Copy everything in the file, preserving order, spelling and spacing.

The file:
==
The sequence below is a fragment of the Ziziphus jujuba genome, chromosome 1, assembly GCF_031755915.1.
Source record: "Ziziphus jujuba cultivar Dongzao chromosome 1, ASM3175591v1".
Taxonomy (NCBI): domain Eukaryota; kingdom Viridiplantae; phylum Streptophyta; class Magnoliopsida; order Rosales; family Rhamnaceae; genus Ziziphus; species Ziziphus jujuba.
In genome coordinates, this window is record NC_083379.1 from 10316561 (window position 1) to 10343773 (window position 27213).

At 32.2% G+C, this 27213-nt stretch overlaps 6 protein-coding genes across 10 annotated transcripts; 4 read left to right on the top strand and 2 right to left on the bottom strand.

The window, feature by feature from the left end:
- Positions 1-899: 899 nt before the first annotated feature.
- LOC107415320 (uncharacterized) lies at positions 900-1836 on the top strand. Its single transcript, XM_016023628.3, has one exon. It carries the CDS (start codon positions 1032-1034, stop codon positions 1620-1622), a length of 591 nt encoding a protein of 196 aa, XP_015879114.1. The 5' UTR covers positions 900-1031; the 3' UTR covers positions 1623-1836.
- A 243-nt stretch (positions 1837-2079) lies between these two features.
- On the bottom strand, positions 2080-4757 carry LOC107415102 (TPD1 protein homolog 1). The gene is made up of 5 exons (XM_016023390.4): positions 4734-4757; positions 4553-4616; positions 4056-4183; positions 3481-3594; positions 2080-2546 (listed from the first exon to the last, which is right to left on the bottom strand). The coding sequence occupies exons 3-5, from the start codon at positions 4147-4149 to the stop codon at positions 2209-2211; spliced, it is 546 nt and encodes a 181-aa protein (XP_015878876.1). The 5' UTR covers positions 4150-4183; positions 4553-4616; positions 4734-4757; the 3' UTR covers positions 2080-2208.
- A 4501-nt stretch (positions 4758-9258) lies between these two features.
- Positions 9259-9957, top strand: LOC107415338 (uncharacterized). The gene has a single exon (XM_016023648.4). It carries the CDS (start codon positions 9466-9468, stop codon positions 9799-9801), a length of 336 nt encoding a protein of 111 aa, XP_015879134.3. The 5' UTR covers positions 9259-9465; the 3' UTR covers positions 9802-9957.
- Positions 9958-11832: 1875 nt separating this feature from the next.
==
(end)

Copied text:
The sequence below is a fragment of the Ziziphus jujuba genome, chromosome 1, assembly GCF_031755915.1.
Source record: "Ziziphus jujuba cultivar Dongzao chromosome 1, ASM3175591v1".
Taxonomy (NCBI): domain Eukaryota; kingdom Viridiplantae; phylum Streptophyta; class Magnoliopsida; order Rosales; family Rhamnaceae; genus Ziziphus; species Ziziphus jujuba.
In genome coordinates, this window is record NC_083379.1 from 10316561 (window position 1) to 10343773 (window position 27213).

At 32.2% G+C, this 27213-nt stretch overlaps 6 protein-coding genes across 10 annotated transcripts; 4 read left to right on the top strand and 2 right to left on the bottom strand.

The window, feature by feature from the left end:
- Positions 1-899: 899 nt before the first annotated feature.
- LOC107415320 (uncharacterized) lies at positions 900-1836 on the top strand. Its single transcript, XM_016023628.3, has one exon. It carries the CDS (start codon positions 1032-1034, stop codon positions 1620-1622), a length of 591 nt encoding a protein of 196 aa, XP_015879114.1. The 5' UTR covers positions 900-1031; the 3' UTR covers positions 1623-1836.
- A 243-nt stretch (positions 1837-2079) lies between these two features.
- On the bottom strand, positions 2080-4757 carry LOC107415102 (TPD1 protein homolog 1). The gene is made up of 5 exons (XM_016023390.4): positions 4734-4757; positions 4553-4616; positions 4056-4183; positions 3481-3594; positions 2080-2546 (listed from the first exon to the last, which is right to left on the bottom strand). The coding sequence occupies exons 3-5, from the start codon at positions 4147-4149 to the stop codon at positions 2209-2211; spliced, it is 546 nt and encodes a 181-aa protein (XP_015878876.1). The 5' UTR covers positions 4150-4183; positions 4553-4616; positions 4734-4757; the 3' UTR covers positions 2080-2208.
- A 4501-nt stretch (positions 4758-9258) lies between these two features.
- Positions 9259-9957, top strand: LOC107415338 (uncharacterized). The gene has a single exon (XM_016023648.4). It carries the CDS (start codon positions 9466-9468, stop codon positions 9799-9801), a length of 336 nt encoding a protein of 111 aa, XP_015879134.3. The 5' UTR covers positions 9259-9465; the 3' UTR covers positions 9802-9957.
- Positions 9958-11832: 1875 nt separating this feature from the next.